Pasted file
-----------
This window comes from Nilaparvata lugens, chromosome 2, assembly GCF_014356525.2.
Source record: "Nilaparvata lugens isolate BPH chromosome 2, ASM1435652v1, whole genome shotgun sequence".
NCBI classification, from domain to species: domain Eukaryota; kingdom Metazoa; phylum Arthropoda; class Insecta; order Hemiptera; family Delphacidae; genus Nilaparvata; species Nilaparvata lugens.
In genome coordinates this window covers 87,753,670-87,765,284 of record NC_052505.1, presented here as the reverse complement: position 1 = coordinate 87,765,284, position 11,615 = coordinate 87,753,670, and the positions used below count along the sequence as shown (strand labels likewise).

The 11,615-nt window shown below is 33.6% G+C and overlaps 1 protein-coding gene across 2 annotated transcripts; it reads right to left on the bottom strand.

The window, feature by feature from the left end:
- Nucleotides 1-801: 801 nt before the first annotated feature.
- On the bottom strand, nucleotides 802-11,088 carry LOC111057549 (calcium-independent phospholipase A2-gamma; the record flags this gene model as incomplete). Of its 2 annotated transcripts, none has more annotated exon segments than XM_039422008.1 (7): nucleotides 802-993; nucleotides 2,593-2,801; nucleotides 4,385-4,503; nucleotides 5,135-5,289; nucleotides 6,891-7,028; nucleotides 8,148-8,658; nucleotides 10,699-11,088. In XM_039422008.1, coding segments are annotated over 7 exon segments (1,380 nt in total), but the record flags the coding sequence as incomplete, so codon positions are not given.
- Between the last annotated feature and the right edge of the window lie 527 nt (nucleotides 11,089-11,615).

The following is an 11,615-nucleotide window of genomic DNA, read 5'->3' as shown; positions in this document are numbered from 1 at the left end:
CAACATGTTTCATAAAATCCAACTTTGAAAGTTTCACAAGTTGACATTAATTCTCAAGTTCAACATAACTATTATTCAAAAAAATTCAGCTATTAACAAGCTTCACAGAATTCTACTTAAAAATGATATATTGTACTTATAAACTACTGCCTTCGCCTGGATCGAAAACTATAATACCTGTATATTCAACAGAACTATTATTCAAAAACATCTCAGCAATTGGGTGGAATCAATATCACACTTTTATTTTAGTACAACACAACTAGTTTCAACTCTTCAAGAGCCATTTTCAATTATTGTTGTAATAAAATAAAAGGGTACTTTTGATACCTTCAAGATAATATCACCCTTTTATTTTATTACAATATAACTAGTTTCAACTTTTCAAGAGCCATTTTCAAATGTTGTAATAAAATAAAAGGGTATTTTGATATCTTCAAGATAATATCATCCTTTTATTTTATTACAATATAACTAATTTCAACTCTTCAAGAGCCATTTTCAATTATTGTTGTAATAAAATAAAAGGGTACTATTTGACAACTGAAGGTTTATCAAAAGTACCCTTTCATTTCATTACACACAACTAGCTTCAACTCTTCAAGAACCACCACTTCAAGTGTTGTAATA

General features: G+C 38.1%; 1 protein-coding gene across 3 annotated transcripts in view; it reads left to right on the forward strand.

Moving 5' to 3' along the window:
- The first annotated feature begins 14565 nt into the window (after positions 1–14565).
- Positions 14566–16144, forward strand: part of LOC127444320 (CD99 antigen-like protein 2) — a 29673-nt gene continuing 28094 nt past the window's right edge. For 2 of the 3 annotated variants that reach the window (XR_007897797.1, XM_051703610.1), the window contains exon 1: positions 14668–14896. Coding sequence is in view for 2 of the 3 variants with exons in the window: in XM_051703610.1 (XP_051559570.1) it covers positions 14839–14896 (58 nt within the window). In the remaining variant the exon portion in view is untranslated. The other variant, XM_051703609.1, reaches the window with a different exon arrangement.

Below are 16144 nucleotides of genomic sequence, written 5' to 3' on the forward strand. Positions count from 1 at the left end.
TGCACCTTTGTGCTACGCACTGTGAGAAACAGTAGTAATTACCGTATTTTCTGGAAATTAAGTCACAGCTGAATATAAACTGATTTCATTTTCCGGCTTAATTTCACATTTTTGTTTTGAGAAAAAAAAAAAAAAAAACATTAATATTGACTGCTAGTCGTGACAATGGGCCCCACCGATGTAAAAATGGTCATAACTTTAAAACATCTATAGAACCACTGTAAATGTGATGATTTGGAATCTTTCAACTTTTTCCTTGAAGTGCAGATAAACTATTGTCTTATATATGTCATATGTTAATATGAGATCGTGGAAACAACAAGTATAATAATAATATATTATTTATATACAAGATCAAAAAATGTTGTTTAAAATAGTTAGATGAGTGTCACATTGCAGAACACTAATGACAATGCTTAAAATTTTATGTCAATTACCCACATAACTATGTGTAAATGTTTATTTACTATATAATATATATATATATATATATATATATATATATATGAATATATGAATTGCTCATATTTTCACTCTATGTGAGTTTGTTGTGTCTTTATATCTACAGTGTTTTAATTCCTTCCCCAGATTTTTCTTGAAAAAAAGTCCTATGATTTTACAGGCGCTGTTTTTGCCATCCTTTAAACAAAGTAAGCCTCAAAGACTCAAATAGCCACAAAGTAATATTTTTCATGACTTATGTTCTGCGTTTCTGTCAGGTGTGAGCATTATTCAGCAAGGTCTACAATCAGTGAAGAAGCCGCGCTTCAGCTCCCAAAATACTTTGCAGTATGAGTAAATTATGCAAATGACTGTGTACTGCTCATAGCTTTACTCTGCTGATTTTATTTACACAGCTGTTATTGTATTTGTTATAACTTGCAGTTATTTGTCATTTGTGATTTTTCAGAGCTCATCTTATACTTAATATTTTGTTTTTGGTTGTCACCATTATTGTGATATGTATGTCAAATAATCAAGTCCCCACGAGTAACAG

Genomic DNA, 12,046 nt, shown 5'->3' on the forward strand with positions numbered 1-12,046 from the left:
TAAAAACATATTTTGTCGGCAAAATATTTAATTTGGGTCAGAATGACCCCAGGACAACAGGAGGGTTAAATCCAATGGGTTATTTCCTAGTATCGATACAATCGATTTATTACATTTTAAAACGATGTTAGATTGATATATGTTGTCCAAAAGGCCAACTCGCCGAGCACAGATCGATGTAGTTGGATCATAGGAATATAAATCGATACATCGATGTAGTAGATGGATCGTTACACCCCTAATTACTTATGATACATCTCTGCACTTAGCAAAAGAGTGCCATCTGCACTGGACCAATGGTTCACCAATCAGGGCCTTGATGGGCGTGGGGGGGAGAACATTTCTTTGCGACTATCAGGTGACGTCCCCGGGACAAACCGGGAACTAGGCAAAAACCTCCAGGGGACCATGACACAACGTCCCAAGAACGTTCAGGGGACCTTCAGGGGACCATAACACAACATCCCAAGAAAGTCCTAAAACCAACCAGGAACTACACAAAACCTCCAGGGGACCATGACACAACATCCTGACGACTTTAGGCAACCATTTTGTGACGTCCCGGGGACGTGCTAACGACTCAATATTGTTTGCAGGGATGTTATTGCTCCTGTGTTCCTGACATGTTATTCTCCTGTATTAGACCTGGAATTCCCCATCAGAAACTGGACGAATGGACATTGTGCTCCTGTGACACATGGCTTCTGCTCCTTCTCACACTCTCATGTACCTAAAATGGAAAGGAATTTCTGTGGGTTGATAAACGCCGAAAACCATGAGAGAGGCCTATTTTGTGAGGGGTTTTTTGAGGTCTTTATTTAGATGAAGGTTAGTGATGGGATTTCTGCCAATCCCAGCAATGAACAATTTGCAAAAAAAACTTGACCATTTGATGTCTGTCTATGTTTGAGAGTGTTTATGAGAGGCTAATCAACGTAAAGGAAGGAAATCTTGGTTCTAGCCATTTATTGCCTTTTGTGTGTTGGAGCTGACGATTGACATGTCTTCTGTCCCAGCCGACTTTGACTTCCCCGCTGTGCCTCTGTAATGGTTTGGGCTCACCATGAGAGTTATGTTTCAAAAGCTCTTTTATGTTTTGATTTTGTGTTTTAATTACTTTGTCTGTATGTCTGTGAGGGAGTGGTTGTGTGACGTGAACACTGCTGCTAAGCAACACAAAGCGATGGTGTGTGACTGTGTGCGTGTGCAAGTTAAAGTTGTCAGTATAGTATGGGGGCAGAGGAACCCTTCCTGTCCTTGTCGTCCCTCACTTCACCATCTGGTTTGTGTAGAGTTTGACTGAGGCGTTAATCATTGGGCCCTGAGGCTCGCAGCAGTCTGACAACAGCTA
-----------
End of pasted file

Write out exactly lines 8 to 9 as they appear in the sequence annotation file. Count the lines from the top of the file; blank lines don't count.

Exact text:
- On the bottom strand, nucleotides 802-11,088 carry LOC111057549 (calcium-independent phospholipase A2-gamma; the record flags this gene model as incomplete). Of its 2 annotated transcripts, none has more annotated exon segments than XM_039422008.1 (7): nucleotides 802-993; nucleotides 2,593-2,801; nucleotides 4,385-4,503; nucleotides 5,135-5,289; nucleotides 6,891-7,028; nucleotides 8,148-8,658; nucleotides 10,699-11,088. In XM_039422008.1, coding segments are annotated over 7 exon segments (1,380 nt in total), but the record flags the coding sequence as incomplete, so codon positions are not given.
- Between the last annotated feature and the right edge of the window lie 527 nt (nucleotides 11,089-11,615).